Interview: Famy, the outsiders


Yesterday, I was lucky enough to chat to Famy’s frontman Bruce Yates to discuss their debut album ‘We Fam Econo’. If you’ve not heard about Famy then it’s probably time to start listening. Described by the Guardian as ‘anthemic and self-assured’ these likely lads are making music that will first get you dancing then sit you down in anxious repose contemplating the direction of your life. From genre to song structure the album is loaded with nuances and contradictions; it feels like Famy have somehow managed to put to music the experience of reaching your 20’s and not really knowing what to do with your life. The album is packed full with such an eclectic range of influences that it’s difficult to pigeon hole Famy into any sort of genre. ‘We Fam Econo’ feels like a reluctant coming of age album- an almost unwelcome transition from boys messing around with guitars to a band making music for a living. Echoes of the Minute Men are substantial: singer Bruce confides that just like the Minute Men that preceded them the band doesn’t feel wholly comfortable in the London music scene. Retreating into a world of their own creation- a world where passionate folk music and 50’s Palma beach collide- has certainly been rewarded in the cacophony of sound that is the critically acclaimed ‘Ava’. The album is dripping with an offbeat exuberance for adventure, kooky nostalgia, and above all a reverence for God knows what; it’s like the album was designed as a swan song for a fleeting summer day, a record lamenting the end of recklessness and adventure. From just listening to the beautifully strange voice of Bruce Yates and the hypnotic ‘chung chung chung’ of brother Arthur’s guitar you know that these boys are really going somewhere even if they’re not too sure where that place is yet… To all appearances Famy really are the lost boys of Pop.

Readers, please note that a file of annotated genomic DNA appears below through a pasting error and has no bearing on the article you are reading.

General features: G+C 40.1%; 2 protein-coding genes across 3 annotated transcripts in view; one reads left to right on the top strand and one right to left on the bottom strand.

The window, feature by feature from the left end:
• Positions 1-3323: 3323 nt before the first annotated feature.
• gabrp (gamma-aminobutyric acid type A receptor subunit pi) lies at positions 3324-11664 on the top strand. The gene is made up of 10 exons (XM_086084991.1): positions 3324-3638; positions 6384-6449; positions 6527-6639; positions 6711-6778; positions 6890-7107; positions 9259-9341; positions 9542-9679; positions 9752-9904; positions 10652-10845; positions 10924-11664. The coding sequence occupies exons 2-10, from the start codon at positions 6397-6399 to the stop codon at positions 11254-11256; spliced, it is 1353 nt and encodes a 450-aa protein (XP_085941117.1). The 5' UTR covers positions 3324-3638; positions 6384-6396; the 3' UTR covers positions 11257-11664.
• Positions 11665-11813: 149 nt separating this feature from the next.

By this token then it was only natural that the interview took place while Bruce took a meandering walk to a physio appointment in central London, stopping off for a minute or two in a quiet alley to really get me acquainted with the story behind the album.

CG: So where did the name Famy come from?

Famy: We were originally called family when we first started out; we thought it was a really nice name- though there was a band in the 70’s called Family so we had to change it for legal reasons. So we became Famy from the French famille. We just changed it to a Y to be cool…

CG: From what I’ve read you graduated from punk to folk, does punk still influence what you’re doing?

Famy: Yeah, well none of us were really musicians. I kinda wrote the songs and the other guys played a bit and we just made a band out of it. So Arthur, my brother, started off playing the ukulele because it was the easiest thing to play. Now his electric guitar only has 4 strings and tuned to a ukulele. Nothing, no technical ability was going to get in the way of what we wanted to do. That’s where our Minute Men thing came from. We didn’t really fit in with London and that scene and the Minute Men didn’t fit in anywhere and felt like outsiders. That’s where the reference came from – we don’t sound like a punk band but we feel like we’ve been inspired by a punk band.